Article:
One of the most highly regarded musicians in the world will help the Colorado Springs Philharmonic celebrate its 90th anniversary.
Cellist Yo-Yo Ma will perform Edward Elgar's "Concerto for Cello and Orchestra, Op. 85" with the orchestra and conductor Josep Caballé-Domenech on Friday at Pikes Peak Center. Folks can call the box office and add their name to a waiting list for a chance at remaining tickets.
Ma has performed in the Springs several times through the years. His last visit was on the evening of Sept. 11, 2001.
"We're celebrating the 90th anniversary and I can't imagine a better way to do that than hosting the friend of every musician," said Nathan Newbrough, president and CEO of the philharmonic. "He's a glorious performer and famous for a reason, not only because of his outrageous talent but also because of the creativity and passion that drives him."
The first half of the philharmonic's performance will feature Gioachino Rossini's "Overture to The Barber of Seville," Manuel de Falla's "Danza ritual del fuego (Ritual Fire Dance)," Enric Palomar's "Danza, Cantiga y Finale" from Concerto for Orchestra, Johann Stauss II's "Overture to Der Zigeunerbaron - "The Gypsy Baron" and William Walton's "Crown Imperial - A Coronation March."
Ma's 2016 album "Sing Me Home," recorded with his Silk Road ensemble, earned him Grammy award No. 18 earlier this month. He's released more than 100 albums and received the National Medal of Arts, the Presidential Medal of Freedom and the 2014 Fred Rogers Legacy Award.
"Coming up with new superlatives for Ma at this point may seem like an exercise in futility, but because the cellist never gives a routine performance of anything, there is always something different to appreciate," wrote The Boston Globe critic David Weininger about Ma's performance of Elgar's piece with the Boston Symphony Orchestra in October. "Here one could marvel at how he could in an instant change the texture, phrasing, and vibrato of a single note, and with it the music's entire dramatic trajectory. Ma's sense of when to take the spotlight, when to lay back, and when to play just above silence is unmatched, and it was fully evident in a piece where it is all too easy for the soloist to dominate."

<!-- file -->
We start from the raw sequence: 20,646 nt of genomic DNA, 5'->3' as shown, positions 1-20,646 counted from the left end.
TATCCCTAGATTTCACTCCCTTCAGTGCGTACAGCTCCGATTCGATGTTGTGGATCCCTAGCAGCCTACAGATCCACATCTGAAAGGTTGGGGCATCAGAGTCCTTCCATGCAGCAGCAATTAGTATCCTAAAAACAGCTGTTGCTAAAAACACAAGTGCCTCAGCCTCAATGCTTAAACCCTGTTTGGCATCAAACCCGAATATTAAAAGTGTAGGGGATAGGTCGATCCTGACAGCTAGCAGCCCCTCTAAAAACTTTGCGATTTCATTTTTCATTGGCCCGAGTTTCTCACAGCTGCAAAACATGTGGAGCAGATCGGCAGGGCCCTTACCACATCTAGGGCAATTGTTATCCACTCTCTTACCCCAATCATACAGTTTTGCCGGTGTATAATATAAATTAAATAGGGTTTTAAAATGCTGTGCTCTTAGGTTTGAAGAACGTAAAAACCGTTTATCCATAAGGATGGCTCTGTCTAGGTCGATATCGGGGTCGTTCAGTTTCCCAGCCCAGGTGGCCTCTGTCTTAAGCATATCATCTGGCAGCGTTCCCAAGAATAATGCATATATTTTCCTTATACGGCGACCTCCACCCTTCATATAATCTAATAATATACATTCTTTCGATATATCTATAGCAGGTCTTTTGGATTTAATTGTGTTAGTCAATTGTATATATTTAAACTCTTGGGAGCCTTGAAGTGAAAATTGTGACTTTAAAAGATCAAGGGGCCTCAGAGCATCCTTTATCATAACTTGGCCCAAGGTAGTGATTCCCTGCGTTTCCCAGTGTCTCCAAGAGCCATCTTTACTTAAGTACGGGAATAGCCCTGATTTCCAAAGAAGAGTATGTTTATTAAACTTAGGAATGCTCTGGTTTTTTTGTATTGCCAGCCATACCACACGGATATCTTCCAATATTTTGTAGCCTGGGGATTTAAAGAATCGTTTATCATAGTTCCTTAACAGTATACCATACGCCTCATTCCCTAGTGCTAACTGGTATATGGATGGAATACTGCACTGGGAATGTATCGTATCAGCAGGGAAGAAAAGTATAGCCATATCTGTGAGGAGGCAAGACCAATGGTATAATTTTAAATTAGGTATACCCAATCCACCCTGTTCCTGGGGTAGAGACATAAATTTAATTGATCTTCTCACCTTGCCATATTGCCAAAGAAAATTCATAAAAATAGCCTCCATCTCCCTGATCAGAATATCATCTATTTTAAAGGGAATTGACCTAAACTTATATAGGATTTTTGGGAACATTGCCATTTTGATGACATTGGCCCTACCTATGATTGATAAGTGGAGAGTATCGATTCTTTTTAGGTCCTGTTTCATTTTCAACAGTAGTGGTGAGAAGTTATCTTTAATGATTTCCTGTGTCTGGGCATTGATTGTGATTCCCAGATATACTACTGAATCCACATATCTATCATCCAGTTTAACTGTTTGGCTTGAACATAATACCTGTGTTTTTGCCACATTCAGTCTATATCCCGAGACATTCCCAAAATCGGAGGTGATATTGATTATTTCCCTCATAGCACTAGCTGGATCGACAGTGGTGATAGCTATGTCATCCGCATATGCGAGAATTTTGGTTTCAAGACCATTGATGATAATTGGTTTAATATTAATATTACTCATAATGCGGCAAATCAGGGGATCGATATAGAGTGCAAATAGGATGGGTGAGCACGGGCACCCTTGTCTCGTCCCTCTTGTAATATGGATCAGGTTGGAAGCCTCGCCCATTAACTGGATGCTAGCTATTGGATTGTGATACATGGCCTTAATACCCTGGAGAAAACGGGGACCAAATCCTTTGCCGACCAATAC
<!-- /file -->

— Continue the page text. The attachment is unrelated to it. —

Ma began performing for audiences at age 5 and was introduced to the world at 7 when he played for Presidents Dwight Eisenhower and John F. Kennedy.
"He came of age as a prodigy but then has maintained a presence on the concert stage ever since," Newbrough said. "This is a distinctly varied and unique musician who has ventured out into new realms but stayed grounded in great works of orchestral music. All of this musicianship combined with his incredible charm have made a lasting impact on the world."